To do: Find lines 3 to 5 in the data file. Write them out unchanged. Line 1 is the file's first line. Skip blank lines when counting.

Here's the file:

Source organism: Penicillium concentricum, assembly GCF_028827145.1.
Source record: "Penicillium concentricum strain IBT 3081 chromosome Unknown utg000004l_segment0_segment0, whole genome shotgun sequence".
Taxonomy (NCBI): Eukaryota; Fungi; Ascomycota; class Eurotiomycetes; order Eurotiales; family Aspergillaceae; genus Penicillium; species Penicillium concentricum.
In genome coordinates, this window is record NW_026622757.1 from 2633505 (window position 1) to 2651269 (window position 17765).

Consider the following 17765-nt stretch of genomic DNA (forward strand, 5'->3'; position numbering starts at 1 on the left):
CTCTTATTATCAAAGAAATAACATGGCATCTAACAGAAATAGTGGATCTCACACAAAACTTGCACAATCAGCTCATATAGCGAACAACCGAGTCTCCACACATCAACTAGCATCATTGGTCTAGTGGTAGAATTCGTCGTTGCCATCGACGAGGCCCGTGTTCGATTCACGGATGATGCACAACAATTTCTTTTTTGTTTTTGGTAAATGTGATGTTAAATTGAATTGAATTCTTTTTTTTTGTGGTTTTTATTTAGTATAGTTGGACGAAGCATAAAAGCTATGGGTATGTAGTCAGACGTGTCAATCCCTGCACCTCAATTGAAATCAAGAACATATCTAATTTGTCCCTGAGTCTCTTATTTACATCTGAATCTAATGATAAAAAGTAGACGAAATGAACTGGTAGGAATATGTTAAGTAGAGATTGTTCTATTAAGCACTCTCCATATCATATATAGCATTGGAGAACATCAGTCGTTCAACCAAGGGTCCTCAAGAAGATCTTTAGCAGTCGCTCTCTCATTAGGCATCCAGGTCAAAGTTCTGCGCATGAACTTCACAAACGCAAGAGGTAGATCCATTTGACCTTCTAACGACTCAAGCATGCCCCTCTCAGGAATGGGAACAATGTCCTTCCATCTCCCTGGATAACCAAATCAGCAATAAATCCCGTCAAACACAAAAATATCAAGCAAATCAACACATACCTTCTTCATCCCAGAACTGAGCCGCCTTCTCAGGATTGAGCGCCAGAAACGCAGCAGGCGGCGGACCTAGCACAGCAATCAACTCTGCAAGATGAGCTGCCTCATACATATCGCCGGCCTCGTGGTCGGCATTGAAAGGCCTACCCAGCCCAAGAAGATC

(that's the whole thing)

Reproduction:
Taxonomy (NCBI): Eukaryota; Fungi; Ascomycota; class Eurotiomycetes; order Eurotiales; family Aspergillaceae; genus Penicillium; species Penicillium concentricum.
In genome coordinates, this window is record NW_026622757.1 from 2633505 (window position 1) to 2651269 (window position 17765).

Consider the following 17765-nt stretch of genomic DNA (forward strand, 5'->3'; position numbering starts at 1 on the left):